News From Indian County E Edition Page 1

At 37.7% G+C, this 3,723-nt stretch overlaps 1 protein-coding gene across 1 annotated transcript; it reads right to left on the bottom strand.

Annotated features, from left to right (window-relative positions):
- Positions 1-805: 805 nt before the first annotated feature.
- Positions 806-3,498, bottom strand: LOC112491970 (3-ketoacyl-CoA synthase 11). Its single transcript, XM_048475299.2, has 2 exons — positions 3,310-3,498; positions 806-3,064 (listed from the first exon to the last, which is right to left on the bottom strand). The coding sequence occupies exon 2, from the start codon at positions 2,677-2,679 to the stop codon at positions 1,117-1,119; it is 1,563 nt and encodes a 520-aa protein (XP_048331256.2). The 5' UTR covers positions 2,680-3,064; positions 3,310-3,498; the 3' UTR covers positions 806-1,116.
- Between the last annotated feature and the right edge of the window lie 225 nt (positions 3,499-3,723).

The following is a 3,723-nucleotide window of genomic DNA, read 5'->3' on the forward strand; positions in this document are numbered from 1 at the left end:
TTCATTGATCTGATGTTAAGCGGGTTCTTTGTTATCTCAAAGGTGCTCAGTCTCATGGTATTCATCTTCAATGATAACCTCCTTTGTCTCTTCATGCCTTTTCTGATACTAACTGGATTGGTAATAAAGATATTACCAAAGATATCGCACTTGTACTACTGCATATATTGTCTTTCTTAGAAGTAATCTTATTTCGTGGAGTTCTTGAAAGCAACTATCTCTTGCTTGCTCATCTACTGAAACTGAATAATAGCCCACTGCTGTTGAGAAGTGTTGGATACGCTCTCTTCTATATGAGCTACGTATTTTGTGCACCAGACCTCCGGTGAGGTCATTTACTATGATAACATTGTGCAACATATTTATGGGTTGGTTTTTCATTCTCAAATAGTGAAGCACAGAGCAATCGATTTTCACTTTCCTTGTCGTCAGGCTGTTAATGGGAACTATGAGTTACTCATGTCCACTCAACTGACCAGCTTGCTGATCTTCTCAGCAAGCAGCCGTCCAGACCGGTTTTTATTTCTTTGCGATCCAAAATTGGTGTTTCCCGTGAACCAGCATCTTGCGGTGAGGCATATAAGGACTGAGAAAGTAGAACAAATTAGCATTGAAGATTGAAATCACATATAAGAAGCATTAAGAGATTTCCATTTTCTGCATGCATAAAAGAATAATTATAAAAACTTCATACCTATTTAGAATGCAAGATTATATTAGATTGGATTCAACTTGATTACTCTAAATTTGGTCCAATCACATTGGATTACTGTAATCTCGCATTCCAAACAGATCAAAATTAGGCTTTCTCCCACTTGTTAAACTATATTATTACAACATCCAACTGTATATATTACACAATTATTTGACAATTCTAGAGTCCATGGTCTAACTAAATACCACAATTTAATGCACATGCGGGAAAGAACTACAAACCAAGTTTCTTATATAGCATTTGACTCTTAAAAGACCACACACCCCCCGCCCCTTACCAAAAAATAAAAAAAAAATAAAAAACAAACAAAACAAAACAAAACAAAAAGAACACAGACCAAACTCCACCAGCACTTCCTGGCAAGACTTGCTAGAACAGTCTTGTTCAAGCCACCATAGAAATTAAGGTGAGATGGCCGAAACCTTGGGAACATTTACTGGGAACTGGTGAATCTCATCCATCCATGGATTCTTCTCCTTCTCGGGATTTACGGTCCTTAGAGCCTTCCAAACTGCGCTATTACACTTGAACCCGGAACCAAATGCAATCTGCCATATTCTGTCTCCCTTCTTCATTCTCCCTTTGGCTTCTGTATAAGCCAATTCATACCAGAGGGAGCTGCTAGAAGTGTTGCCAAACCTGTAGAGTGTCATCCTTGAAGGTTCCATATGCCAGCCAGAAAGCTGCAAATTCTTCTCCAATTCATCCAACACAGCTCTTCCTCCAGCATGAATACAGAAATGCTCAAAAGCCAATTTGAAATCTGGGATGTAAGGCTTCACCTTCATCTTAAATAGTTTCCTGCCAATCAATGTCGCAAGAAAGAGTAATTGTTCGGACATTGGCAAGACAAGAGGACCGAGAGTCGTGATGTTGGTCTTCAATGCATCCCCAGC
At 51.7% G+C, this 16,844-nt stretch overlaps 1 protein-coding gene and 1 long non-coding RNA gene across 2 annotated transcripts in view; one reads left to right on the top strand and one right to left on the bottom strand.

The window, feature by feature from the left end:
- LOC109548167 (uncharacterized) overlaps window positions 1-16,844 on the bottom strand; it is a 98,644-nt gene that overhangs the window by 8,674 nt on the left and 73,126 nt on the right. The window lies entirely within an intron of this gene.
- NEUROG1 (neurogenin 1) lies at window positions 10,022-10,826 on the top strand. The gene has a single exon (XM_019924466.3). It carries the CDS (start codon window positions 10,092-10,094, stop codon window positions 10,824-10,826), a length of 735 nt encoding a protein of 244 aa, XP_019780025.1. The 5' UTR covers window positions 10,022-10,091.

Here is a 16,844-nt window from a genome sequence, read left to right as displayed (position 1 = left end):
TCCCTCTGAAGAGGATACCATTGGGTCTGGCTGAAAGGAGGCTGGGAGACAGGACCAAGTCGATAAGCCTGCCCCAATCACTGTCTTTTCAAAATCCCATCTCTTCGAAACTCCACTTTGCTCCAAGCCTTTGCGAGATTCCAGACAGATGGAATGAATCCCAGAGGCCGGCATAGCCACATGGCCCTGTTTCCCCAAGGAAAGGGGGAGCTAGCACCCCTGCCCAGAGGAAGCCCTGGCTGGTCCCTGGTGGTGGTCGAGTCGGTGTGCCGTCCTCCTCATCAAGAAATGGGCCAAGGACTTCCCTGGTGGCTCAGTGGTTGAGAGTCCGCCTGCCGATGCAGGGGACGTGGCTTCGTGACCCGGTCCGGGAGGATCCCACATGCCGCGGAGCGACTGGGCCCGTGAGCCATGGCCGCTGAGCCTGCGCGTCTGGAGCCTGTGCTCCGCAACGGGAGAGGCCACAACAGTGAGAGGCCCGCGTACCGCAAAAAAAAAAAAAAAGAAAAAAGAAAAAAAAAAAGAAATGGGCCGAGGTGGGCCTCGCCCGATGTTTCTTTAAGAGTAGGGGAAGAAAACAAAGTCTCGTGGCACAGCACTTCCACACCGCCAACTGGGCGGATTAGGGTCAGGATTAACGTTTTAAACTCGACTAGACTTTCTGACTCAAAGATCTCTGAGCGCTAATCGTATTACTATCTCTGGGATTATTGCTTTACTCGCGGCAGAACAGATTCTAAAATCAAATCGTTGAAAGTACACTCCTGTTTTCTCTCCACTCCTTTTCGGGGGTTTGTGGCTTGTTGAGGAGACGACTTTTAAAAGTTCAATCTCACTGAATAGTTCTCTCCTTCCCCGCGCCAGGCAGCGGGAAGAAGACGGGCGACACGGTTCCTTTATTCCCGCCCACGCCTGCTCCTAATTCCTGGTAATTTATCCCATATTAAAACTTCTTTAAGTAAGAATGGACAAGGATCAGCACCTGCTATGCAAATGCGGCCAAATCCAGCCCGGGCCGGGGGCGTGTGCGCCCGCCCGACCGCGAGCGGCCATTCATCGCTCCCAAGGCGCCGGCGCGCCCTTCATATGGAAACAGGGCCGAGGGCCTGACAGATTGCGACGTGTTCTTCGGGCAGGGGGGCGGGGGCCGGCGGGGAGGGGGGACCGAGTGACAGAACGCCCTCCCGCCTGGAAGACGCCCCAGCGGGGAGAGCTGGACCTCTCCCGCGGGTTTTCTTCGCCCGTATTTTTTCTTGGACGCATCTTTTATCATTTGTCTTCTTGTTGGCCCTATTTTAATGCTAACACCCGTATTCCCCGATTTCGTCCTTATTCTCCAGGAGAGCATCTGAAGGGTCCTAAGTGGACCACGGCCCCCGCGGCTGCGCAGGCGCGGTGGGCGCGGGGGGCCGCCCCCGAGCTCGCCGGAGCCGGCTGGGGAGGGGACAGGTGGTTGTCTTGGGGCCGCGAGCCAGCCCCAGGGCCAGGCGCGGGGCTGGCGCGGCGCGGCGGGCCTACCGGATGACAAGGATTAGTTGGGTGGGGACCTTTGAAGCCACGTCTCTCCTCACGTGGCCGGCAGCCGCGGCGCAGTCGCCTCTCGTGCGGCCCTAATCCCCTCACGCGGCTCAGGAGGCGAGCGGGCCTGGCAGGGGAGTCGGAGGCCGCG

AUGUST 2015 NEWS FROM INDIAN COUNTRY: PAGE 1 Trans Canada Corp cant comply on Keystone XL, Page 3 The Gifts of the Creator and those pro-life, Page 22 Canada $3/U.S. $2.00 August 2015 - Vol. XXIX No. 8 Former Copper Mine site spills over 3 million gallons of waste water Welcome to the newest Yellow River Travis Sells, of Farmington, N.M., looks at the orange sludge from a mine spill upstream flowing past Berg Park in Farmington Aug. 8, 2015. About 1 million gallons of wastewater from Colorados Gold King Mine began spilling into the Animas River on August 5th when a cleanup crew supervised by the Environmental Protection Agency accidentally breached a debris dam that had formed inside the mine. The mine has been inactive since 1923. Alexa Rogals/The Daily Times via AP ALBUQUERQUE, N.M. (AP) R ussell Begaye stared at the yellow water that keeps pouring out of a hole in the side of a Colorado mountain, racing down a slope and dumping heavy metals into rivers critical to survival on the nations largest Native American reservation and across the Southwest. At the Gold King Mine, Begaye, president of the Navajo Nation, couldnt help but see the concerned faces of his people - the farmers who cant water their corn now, and the ranchers scrambling to keep their cattle, sheep and goats away from the polluted San Juan River. We were told that the water was clearing up and getting back to normal, he said. This is what EPA was telling us. We wanted to go up there as close as we could to the source. We wanted our people to see the water is still yellow. Climbing unannounced past barriers and up the mountain, Begaye and a small contingent of Navajo officials got a closer look over the weekend at the mine blowout sending more than 3 million gallons of water laden with lead, arsenic and other metals into Cement Creek, then down the Animas River and into the San Juan River. News From Indian Country 8558N County Road K Hayward, WI 54843-5800 By SUSAN MONTOYA BRYAN and ELLEN KNICKMEYER A 100-mile-long plume has since traveled for hundreds of miles, through parts of Colorado, New Mexico and Utah on the way to Lake Powell, a key source of water for the Southwest. And the yellow sludge has been diluted along the way to the point of transparency, but authorities Colorado Economic Study puts Indigenous impact at $1.5 billion annually Denver, Colorado (ICC) A merican Indians and Alaskan Natives of Colorado contribute more than $1.5 billion annually to the Colorado Economy. In a recent Economic Impact Study, commissioned and lead by Colorado Commission of Indian Affairs, Denver American Indian Commission and Rocky Mountain Indian Chamber of Commerce, the numbers revealed that Colorado boasts morethan 485 American Indian businesses, representing over 40 industry divisions. While American Indians account for 1.58% of the Colorado Population, American Indian per capita impact is $18,300. The group welcomed the public to a aroundtable discussion to discuss the indings on, July 28th. The study is the first of its kind for the State of Colorado, mirroring American Indian Economic Impact Studies conducted by the states of Oklahoma and Idaho. The Colorado Office of Economic Development andInternational Trades Minority Business Office was an essential partnerfor the research, helping to commission the numbers from across the State of Colorado. Spirit of the Sun was another integral partner in this project and provided are search team for data analysis through the AmeriCorps VISTA Program. Ernest Nouse, Jr., ExecutiveDirector of the Colorado Commission of Indian Navajo Nation says it feels brunt of Colorado mine leak See Navajo Nations says, Page 5 Menominee Nation to decide on marijuana proposals KESHENA, Wis. (AP) T he Menominee Nation is holding an advisory referendum on whether to legalize marijuana usage on the 350-square-mile reservation in northeastern Wisconsin. The Shawano Leader reports the proposal comes on the heels of the tribes unsuccessful effort to open a casino in Kenosha. Tribal members over age 18 will cast ballots August 19th and 20th. They will decide whether marijuana should be legalized for medical use and whether it should be legalized for recreational use by anyone age 21 or older. Results are expected to be announced by August 21 and will guide the tribes nine-member governing board in its deliberations on whether to pursue marijuana as a new business venture. Tribal Chairman Gary Besaw wont say whether he supports the referendum, but hes urging tribal members to vote. In Colorado Alone See Colorado Economic study, Page 6

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